Peripheral vascular disease (PVD) is an umbrella term describing generalised blood circulation disorders that cause blood vessels to narrow, spasm, or become blocked. These diseases can affect the arteries, veins, and lymphatic vessels.
Peripheral Arterial Disease (PAD) develops only in the arteries and primarily affects the ones in the legs. PAD usually arises due to the build-up of plaque in the arteries and restricts the amount of oxygen and nutrients needed by the body to stay healthy.
There are numerous risk factors for PVD/ PAD such as:
- Being above the age of 50
- Comorbidities (high cholesterol, previous stroke, heart disease, high blood pressure, diabetes, kidney disease)
- Sedentary lifestyle
- Poor eating habits
- Drug use
- Emotional stress
- Extended exposure to cold temperatures
What Are The Symptoms of Peripheral Vascular Disease and Peripheral Arterial Disease?
PVD/ PAD are not signs of aging but progressive conditions that start slowly and develop into serious underlying medical conditions. The two conditions can be difficult to tell apart due to their similar symptoms but there are subtle differences. These symptoms include:
|Peripheral Vascular Disease||Peripheral Arterial Disease|
Claudication is a typical shared symptom of PVD and PAD. This refers to the onset of muscle pain and fatigue due to a lack of oxygen in the blood vessels from physical activity, but abates promptly with rest.
As the condition worsens, symptoms will occur more frequently and get worse. The individual may even experience pain and fatigue during rest.
Untreated PVD and PAD can cause an affected limb to develop non-healing wounds and eventually become gangrenous. If the disease has progressed to this stage, limb amputation is typically necessary to stop tissue death from spreading.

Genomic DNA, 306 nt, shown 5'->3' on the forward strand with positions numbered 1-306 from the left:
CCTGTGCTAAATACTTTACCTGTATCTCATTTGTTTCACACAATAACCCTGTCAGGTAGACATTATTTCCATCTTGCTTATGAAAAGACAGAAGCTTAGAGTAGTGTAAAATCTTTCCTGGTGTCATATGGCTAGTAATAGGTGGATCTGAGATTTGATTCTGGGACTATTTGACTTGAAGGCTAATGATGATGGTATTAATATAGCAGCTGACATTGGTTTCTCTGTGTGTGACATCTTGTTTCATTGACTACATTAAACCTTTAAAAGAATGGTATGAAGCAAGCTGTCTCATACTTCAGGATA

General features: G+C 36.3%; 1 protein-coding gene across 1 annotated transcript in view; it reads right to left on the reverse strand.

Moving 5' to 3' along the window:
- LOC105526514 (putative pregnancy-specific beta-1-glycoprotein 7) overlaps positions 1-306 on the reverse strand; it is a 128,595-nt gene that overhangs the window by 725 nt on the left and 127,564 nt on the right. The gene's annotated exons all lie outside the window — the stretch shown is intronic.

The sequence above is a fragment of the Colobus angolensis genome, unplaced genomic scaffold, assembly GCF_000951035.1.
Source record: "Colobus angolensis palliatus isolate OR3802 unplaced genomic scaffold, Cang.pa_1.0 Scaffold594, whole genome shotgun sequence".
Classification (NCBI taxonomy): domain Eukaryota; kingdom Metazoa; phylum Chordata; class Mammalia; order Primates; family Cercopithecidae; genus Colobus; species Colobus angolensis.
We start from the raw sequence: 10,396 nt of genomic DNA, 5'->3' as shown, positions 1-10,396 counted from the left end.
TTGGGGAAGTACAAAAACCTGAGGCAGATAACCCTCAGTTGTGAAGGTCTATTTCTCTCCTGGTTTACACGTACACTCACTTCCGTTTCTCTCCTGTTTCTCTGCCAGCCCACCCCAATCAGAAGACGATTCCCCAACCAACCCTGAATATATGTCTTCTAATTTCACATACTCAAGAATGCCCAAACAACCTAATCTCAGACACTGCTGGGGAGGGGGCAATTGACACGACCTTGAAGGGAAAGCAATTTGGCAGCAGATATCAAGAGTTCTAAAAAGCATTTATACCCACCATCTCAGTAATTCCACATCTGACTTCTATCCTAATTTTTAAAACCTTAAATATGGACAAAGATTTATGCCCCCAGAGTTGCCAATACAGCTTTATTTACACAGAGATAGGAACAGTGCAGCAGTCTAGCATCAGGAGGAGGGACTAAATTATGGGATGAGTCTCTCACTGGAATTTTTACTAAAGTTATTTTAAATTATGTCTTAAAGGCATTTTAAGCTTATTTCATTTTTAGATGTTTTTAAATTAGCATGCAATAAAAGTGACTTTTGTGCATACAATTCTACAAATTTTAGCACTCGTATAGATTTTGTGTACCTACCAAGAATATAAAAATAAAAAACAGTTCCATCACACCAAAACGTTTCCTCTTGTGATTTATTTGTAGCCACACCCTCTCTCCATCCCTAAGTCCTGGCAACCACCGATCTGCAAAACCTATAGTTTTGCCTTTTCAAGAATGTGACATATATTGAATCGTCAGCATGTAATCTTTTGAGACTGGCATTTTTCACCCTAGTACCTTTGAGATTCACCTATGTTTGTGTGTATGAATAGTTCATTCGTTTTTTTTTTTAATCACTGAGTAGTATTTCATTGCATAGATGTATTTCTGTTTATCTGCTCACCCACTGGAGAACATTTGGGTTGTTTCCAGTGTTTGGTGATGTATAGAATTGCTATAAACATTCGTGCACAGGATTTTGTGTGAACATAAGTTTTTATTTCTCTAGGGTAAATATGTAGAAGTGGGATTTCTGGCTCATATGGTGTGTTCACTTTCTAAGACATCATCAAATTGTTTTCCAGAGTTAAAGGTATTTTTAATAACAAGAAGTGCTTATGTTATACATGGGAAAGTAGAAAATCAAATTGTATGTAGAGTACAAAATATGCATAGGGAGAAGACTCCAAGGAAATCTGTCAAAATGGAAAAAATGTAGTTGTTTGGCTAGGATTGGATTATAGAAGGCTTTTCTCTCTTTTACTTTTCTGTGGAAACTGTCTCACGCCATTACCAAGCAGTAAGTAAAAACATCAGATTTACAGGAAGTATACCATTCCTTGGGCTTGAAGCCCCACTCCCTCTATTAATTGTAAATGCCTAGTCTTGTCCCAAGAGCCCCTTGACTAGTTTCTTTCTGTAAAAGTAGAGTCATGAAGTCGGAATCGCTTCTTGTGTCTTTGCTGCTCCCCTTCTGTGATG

How Can A Podiatrist Help With PVD/PAD?
More often than not, podiatrists are the first line in detecting PVD/PAD changes in the lower limbs. If PVD/PAD is suspected, your podiatrist will perform the necessary vascular supply screenings (doppler ultrasound/ Ankle Brachial Index (ABI)) to obtain an accurate diagnosis. An early diagnosis is the first step to a successful treatment and can prevent many life-threatening complications.
Our podiatrists can assist with:
- Swift assessment and diagnosis
- In-clinic treatment for the improvement of microcirculation when appropriate
- Specialised care for high-risk feet to reduce the risk of wound development
- Specialised wound care for skin ulcerations
- Dispensing advice on how to keep physically active
- Timely referrals for surgical evaluation
- Post-amputation wound care and assisted return to mobility
A delayed diagnosis and treatment can cause further complications and reduce the chances of success for an optimal outcome. Depending on the situation, such further complications can result in the development of different types of gangrene.
The sudden development of a cold, painful, pale limb with a weak or no pulse is classified as a medical emergency and will prompt your podiatrist to refer you for an emergency vascular assessment immediately. The loss of oxygenated blood to a limb or area of the body will cause significant tissue death and can leave patients fighting for their lives.
The main goal of podiatry is to prevent the need for amputation. If amputation does occur, then the aim will be shifted to helping the patient avoid further tissue loss and additional amputation.
If you or a loved one suspect the presence of arterial issues affecting the lower limbs, please do not hesitate to seek a professional opinion. An in-clinic vascular screening should be carried out as soon as possible to slow symptoms down and prevent the need for amputation.